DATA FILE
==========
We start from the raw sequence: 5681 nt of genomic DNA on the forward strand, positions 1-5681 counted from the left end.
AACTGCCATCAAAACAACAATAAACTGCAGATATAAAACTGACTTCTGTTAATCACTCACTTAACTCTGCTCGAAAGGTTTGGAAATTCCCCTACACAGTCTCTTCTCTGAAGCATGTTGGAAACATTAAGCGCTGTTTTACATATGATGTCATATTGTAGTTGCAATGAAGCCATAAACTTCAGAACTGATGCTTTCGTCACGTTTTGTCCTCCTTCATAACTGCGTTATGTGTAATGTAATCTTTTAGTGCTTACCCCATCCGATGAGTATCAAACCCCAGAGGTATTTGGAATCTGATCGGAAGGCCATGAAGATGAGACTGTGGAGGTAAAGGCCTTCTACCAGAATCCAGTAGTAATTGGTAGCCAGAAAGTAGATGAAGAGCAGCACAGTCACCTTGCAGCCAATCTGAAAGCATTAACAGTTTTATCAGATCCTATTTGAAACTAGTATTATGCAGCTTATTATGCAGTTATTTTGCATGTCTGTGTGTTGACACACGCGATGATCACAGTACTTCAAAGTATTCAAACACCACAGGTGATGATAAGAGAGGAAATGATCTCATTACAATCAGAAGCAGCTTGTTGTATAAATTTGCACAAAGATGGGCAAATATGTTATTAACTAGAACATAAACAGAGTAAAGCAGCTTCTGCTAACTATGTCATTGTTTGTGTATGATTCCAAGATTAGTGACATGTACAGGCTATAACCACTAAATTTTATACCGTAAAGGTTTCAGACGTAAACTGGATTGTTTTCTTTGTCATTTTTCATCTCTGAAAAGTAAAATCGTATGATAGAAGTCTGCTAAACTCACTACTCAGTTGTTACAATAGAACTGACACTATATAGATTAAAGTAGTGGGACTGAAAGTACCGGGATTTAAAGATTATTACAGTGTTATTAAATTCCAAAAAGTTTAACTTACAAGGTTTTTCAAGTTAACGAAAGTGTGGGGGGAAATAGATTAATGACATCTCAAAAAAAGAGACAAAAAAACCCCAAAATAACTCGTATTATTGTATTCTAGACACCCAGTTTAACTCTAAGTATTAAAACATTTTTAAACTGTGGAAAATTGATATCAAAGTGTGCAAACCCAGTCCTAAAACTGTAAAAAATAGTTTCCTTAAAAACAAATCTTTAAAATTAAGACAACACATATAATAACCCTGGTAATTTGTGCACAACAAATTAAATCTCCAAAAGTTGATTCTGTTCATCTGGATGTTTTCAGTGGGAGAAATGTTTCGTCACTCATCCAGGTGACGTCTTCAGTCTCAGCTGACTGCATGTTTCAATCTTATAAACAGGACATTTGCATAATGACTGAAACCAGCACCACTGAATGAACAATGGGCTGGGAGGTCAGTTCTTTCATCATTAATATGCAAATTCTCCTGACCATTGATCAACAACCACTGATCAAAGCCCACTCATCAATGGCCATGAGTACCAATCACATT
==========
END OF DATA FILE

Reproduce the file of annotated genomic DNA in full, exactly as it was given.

We start from the raw sequence: 5681 nt of genomic DNA on the forward strand, positions 1-5681 counted from the left end.
AACTGCCATCAAAACAACAATAAACTGCAGATATAAAACTGACTTCTGTTAATCACTCACTTAACTCTGCTCGAAAGGTTTGGAAATTCCCCTACACAGTCTCTTCTCTGAAGCATGTTGGAAACATTAAGCGCTGTTTTACATATGATGTCATATTGTAGTTGCAATGAAGCCATAAACTTCAGAACTGATGCTTTCGTCACGTTTTGTCCTCCTTCATAACTGCGTTATGTGTAATGTAATCTTTTAGTGCTTACCCCATCCGATGAGTATCAAACCCCAGAGGTATTTGGAATCTGATCGGAAGGCCATGAAGATGAGACTGTGGAGGTAAAGGCCTTCTACCAGAATCCAGTAGTAATTGGTAGCCAGAAAGTAGATGAAGAGCAGCACAGTCACCTTGCAGCCAATCTGAAAGCATTAACAGTTTTATCAGATCCTATTTGAAACTAGTATTATGCAGCTTATTATGCAGTTATTTTGCATGTCTGTGTGTTGACACACGCGATGATCACAGTACTTCAAAGTATTCAAACACCACAGGTGATGATAAGAGAGGAAATGATCTCATTACAATCAGAAGCAGCTTGTTGTATAAATTTGCACAAAGATGGGCAAATATGTTATTAACTAGAACATAAACAGAGTAAAGCAGCTTCTGCTAACTATGTCATTGTTTGTGTATGATTCCAAGATTAGTGACATGTACAGGCTATAACCACTAAATTTTATACCGTAAAGGTTTCAGACGTAAACTGGATTGTTTTCTTTGTCATTTTTCATCTCTGAAAAGTAAAATCGTATGATAGAAGTCTGCTAAACTCACTACTCAGTTGTTACAATAGAACTGACACTATATAGATTAAAGTAGTGGGACTGAAAGTACCGGGATTTAAAGATTATTACAGTGTTATTAAATTCCAAAAAGTTTAACTTACAAGGTTTTTCAAGTTAACGAAAGTGTGGGGGGAAATAGATTAATGACATCTCAAAAAAAGAGACAAAAAAACCCCAAAATAACTCGTATTATTGTATTCTAGACACCCAGTTTAACTCTAAGTATTAAAACATTTTTAAACTGTGGAAAATTGATATCAAAGTGTGCAAACCCAGTCCTAAAACTGTAAAAAATAGTTTCCTTAAAAACAAATCTTTAAAATTAAGACAACACATATAATAACCCTGGTAATTTGTGCACAACAAATTAAATCTCCAAAAGTTGATTCTGTTCATCTGGATGTTTTCAGTGGGAGAAATGTTTCGTCACTCATCCAGGTGACGTCTTCAGTCTCAGCTGACTGCATGTTTCAATCTTATAAACAGGACATTTGCATAATGACTGAAACCAGCACCACTGAATGAACAATGGGCTGGGAGGTCAGTTCTTTCATCATTAATATGCAAATTCTCCTGACCATTGATCAACAACCACTGATCAAAGCCCACTCATCAATGGCCATGAGTACCAATCACATT